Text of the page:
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How much delivery should training officers do?


We're considering creating a new post of training officers, whose main role will be to delive (not design or develop) existing training courses.

What sort of proportion of the working week might it be reasonable to ask the officers to actually deliver training? We were thinkiing of 4 out of 5 days.
Mandy Hetherton

11 Responses

  1. What’s wrong with 5 days?
    If they are just taking courses off the shelf and delivering them, then there’s nothing wrong with them delivering 5 days out of 5.

    I’ve certainly delivered 5 days out of 5 for weeks at a time after I’ve designed the material.

    So unless you have something different for them to do on day 5 (and not just tiny bits of admin) that will be useful to the business, get them delivering non-stop.

  2. Depends
    I have worked in places where they have training officers who are purely meant to train all the time. this is fine if they only have set courses that they deliver (although I feel that you do get a certain amount of burn out after a while of the same old courses). the problems start up when there are new training requests coming in. if you have a seperate position as a ‘Training Developer’ who writes the courses when do you make time to train the trainer? We found that you need more developers than trainers. If not then the Training Officers very quickly start to be given design work on the side and so end up not training as much as in their job description.

  3. Create WOW! Trainers – Don’t Burn Them Out
    If you want to stimulate, create and sustain burnout go for 5 out of 5 days. By doing this for any sustained period (in just a few weeks) you will also create presenters with little or no ‘spark’ and diminishing returns on the quality of there sessions. In 14 years of experience working with trainers in 28 different industries I have no feedback to suggest that 5 out of 5 days is healthy, in fact its counter productive. Don’t misunderstand this to mean that on odd ocasions trainers can’t achieve five straight training days; we’ve all done this, when required.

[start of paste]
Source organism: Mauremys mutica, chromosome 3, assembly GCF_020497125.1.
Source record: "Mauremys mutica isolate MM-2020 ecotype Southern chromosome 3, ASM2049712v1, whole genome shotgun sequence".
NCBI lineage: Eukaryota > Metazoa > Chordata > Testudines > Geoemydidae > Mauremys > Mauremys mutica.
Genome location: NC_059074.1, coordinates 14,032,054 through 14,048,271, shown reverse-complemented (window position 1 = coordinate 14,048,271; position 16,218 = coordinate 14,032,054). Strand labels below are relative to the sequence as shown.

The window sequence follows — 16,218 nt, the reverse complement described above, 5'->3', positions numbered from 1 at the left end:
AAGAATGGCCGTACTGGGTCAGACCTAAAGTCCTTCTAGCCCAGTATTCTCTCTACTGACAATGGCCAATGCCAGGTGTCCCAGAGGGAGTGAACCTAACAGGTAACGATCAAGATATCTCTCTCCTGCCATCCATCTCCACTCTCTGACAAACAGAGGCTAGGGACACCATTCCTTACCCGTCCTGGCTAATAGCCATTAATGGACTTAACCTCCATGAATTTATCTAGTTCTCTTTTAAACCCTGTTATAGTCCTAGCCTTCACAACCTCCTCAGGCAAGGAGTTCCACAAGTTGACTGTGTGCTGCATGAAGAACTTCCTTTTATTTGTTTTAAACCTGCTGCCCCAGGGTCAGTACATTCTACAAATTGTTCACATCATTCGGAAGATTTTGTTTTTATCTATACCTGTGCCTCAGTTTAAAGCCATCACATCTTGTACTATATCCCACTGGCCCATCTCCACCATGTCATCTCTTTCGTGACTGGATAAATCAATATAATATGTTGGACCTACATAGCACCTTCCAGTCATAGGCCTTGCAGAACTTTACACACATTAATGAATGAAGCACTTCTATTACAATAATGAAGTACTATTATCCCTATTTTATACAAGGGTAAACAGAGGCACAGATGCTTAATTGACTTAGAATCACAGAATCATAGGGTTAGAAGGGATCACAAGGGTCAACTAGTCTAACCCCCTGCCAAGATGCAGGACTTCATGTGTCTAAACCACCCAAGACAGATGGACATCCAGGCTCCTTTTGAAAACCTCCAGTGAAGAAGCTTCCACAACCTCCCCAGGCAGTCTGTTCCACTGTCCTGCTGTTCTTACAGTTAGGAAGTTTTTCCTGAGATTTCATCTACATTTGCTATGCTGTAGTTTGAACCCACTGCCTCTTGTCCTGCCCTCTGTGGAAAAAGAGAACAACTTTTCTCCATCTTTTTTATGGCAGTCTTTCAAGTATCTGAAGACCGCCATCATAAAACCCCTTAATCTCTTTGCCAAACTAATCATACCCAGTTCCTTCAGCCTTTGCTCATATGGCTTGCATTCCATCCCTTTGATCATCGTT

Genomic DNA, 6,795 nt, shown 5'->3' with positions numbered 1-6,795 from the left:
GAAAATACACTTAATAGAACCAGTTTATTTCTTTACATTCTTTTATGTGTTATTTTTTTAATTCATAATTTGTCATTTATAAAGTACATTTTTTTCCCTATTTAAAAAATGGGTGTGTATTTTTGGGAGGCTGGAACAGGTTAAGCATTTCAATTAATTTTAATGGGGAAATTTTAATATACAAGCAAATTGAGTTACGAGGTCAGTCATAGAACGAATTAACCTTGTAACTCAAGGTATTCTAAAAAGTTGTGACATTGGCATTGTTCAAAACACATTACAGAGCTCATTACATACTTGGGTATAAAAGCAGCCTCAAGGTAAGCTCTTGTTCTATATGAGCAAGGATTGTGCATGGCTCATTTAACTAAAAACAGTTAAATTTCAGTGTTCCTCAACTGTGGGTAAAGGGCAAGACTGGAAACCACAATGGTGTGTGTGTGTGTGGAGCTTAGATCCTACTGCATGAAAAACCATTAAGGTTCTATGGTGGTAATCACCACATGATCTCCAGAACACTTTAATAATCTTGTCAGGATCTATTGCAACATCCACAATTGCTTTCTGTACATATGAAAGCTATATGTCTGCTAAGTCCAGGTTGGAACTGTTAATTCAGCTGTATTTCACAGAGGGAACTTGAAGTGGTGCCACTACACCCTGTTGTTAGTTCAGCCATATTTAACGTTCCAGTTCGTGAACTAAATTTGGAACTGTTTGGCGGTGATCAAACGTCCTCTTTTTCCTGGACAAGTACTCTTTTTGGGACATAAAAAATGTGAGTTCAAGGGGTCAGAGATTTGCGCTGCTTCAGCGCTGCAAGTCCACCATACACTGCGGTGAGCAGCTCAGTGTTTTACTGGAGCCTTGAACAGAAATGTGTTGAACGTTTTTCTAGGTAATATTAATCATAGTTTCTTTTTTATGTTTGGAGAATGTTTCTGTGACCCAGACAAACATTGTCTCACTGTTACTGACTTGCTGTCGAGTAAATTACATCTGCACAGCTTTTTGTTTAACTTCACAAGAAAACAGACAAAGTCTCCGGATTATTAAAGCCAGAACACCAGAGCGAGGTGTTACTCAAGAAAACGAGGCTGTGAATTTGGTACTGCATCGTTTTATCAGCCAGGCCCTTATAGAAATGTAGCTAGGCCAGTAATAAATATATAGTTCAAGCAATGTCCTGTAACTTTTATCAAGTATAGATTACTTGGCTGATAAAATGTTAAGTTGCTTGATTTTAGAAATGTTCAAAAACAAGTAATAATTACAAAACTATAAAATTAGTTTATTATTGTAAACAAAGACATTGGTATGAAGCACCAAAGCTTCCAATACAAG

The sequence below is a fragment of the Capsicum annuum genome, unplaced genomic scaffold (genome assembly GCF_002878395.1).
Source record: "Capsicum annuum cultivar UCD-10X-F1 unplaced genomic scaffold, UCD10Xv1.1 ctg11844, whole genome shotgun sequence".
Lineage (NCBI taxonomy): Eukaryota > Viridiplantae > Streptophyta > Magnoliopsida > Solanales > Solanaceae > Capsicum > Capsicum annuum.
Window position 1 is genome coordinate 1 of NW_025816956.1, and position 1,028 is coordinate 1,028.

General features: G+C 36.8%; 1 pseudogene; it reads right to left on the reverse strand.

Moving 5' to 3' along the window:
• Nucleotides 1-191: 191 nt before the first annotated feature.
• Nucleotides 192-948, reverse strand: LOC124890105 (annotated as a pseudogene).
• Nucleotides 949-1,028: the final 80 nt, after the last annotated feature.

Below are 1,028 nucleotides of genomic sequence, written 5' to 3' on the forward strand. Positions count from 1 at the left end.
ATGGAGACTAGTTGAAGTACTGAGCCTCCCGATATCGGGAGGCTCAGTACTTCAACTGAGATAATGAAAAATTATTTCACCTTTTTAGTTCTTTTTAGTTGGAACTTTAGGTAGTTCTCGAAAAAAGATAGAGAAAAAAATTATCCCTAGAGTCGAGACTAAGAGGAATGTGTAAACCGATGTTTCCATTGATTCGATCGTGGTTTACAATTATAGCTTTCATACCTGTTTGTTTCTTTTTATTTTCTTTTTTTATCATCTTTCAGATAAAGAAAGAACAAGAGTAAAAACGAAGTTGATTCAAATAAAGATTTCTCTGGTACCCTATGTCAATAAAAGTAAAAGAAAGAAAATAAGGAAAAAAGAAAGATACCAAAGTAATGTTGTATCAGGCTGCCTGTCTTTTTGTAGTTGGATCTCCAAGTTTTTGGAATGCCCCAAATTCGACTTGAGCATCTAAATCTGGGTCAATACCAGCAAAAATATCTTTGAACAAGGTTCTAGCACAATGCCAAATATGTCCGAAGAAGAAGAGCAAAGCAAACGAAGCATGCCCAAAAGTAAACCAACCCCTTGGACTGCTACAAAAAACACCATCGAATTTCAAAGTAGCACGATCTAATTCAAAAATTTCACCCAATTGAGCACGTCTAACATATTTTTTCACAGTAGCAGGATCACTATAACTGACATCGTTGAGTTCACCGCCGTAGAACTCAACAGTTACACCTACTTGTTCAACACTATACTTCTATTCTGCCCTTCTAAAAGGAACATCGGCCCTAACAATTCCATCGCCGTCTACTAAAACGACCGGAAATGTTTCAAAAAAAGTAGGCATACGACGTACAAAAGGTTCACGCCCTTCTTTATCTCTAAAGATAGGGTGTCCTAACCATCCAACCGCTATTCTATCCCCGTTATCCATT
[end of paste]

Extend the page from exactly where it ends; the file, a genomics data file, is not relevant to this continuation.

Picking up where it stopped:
There are many well known corporates that work to 4 out of five days, however the success of this ratio depends on critical influences such as:
    1. Does the trainer have to travel?
    2. What genuine preparation and follow-up time is required?
    3. What time is required for the trainer to develop further their skills so the role remains aspirational for them?
    4. What time is required for research and development?
    6. Does their personal psychometric suit the limitations of the role you are imposing upon them?

    My experience tells me that many corporates working to 4 out of 5 days completely underestimate the above factors and they still run their trainers to burn-out. This is because too many decision makers do not factor-in the above influences and make the continuing assumption that training is simply a matter of standing-up and presenting.

    Then they wonder why they receive some feedback that the training was something less than inspirational or less than worthwhile – Hello!!

  4. Trainer delivery days
    It is possible for trainers to do a high number of delivery days for a period of time. I do take issue, however, with people being employed full-time on this basis.
    I agree with what has been said about burnout, so won’t repeat it. I think this conveyer belt model of training is archaic and is unlikely to result in sustainable, high grade training.
    There are three aspects I would challenge. Firstly why separate designers and deliverers? In my experience designers who do not deliver are less able to create well rounded and viable designs. And deliverers have less ownership of the material.
    Secondly, from the organisations point of view, employing one trick ponies does not build in sufficient flexibility and is unlikely to attract high calibre applicants. Thirdly, in many organisations where they have this role split there is conflict and displacement of responsibility.
    Why not go for a more professional model that makes use of well balanced job design and good people to develop and deliver courses, and a range of other good quality results driven interventions.

  5. In theory yes; in practice no!
    Like some others who have commented I do think it is possible for trainers to deliver for 5 out of 5 days (most of us will have done it at some point), however I don’t believe that it is healthy on an individual or organisational level.

    For the individual there is a high risk of burnout, delivering training day after day after day is tough; it’s physically and mentally demanding and, at some point, the degree of routine involved will dull the edge of the trainer and lessen her/ his effectiveness.

    From an organisationl perspective I think you need to consider the degree to which the trainer is tied in to the desired outcomes of the training. An effective trainer understands the drivers for the training, knows what certain interventions are aiming to achieve and is involved in the post-event evaluation.

    To seperate the trainer from the design and evaluation is, in my opinion, a mistake. Otherwise what you are left with is the training equivalent of a soap actor – turn up, do my lines, go home (apologies to soap actors everywhere!)

  6. Be flexible